Tuesday, September 16, 2008

Phil Gramm feeds McCain his lines on the economy

As 158-year-old Lehman Bros. investment bank collapsed into bankruptcy, GOP presidential candidate John McCain had the nerve to stay yesterday that the "fundamentals of the U.S. economy are strong." Really? Actually this puts him at odds with numerous economists.

He's also been quoted as saying he really doesn't understand the economy -- believable given his statement about good fundamentals yesterday. How then can a guy who admits he doesn't understand the economy make such ridiculous statements on the same day that Wall Street's excesses bring down industry giants?

Phil Gramm, one of McCain's economic advisers, must be whispering these idiotic sweet nothings to the candidate. Gramm prepared the way for this mess in 1999 with the historic Gramm-Leach-Bliley Act. This law repealed the depression-era Glass-Steagall Act, which prohibited a bank from offering investment, commercial banking, and insurance services. This is the real culprit behind our financial mess. Gramm's law freed up banks and insurance companies and investment firms to intertwine incestuously and invent absurdly complex "financial products"amounting to junk. Gramm's modernization of financial services actually facilitated greed and speculation run amok with boundaryless interlocking entities pawning off bad investments to eachother.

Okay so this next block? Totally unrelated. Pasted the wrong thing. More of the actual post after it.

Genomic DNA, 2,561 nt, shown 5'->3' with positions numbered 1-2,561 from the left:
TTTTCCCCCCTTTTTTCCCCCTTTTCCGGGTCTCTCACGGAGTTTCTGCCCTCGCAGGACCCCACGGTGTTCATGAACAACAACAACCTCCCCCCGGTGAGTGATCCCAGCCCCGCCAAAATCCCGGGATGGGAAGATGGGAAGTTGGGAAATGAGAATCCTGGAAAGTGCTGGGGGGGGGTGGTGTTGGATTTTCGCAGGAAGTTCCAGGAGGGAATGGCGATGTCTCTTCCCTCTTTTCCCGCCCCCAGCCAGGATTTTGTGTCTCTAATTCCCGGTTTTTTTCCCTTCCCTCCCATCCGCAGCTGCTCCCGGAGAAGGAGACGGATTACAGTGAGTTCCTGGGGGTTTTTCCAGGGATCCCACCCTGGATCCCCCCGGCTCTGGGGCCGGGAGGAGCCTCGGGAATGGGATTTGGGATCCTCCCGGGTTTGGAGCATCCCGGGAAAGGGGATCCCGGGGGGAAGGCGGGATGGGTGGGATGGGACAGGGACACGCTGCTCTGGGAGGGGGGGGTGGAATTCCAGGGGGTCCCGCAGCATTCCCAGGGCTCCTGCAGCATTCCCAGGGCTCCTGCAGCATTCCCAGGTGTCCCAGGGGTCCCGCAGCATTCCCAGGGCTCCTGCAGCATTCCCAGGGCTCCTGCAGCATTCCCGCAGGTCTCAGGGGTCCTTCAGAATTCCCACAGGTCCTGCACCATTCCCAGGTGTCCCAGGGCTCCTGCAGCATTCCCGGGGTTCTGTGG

Remember Phil Gramm said we're in a mental recession and that Americans who are having a hard time are whiners.

Yesterday, thanks to Gramm-Leach-Bliley, Bank of American purchased Merrill Lynch. Bank of America, has benefited from Gramm-Leach-Bliley with CEO Lewis leading "a buying spree in recent years. In addition to the Countrywide purchase, Bank of America has acquired FleetBoston Financial Corp., credit card company MBNA Corp. and Chicago's LaSalle Bank. In July 2007, Bank of America paid $3.3 billion to buy private bank U.S. Trust Corp. from Charles Schwab & Co." (SanFrancisco Chronicle)

Probably, Bank of America CEO Ken Lewis isn't a whiner. He seems to be at the cutting edge of Phil Gramm's vision for the financial services sector. But even he thinks the economy is tanking. At a press conference yesterday, going over the fundamentals of the Merrill acquisition, Lewis allowed that the U.S. economy wouldn't see significant recovery until 2010, that the financial services sector would continue to spin out and that the next 12 months would be very difficult for economy generally.

Today central banks are scrambling to pump more cash into markets, you know, to keep this fundamentally sound system functioning. Today the Bank of England will inject $35.9 billion and the European Central Bank will pump in 70 billion euros (about $100 billion). But this hasn't settled down markets. This morning International Herald Tribune reports that "Wall St. woes trigger Asian markets sell off." Didn't those investors and central banks get the memo that the economy is fundamentally sound?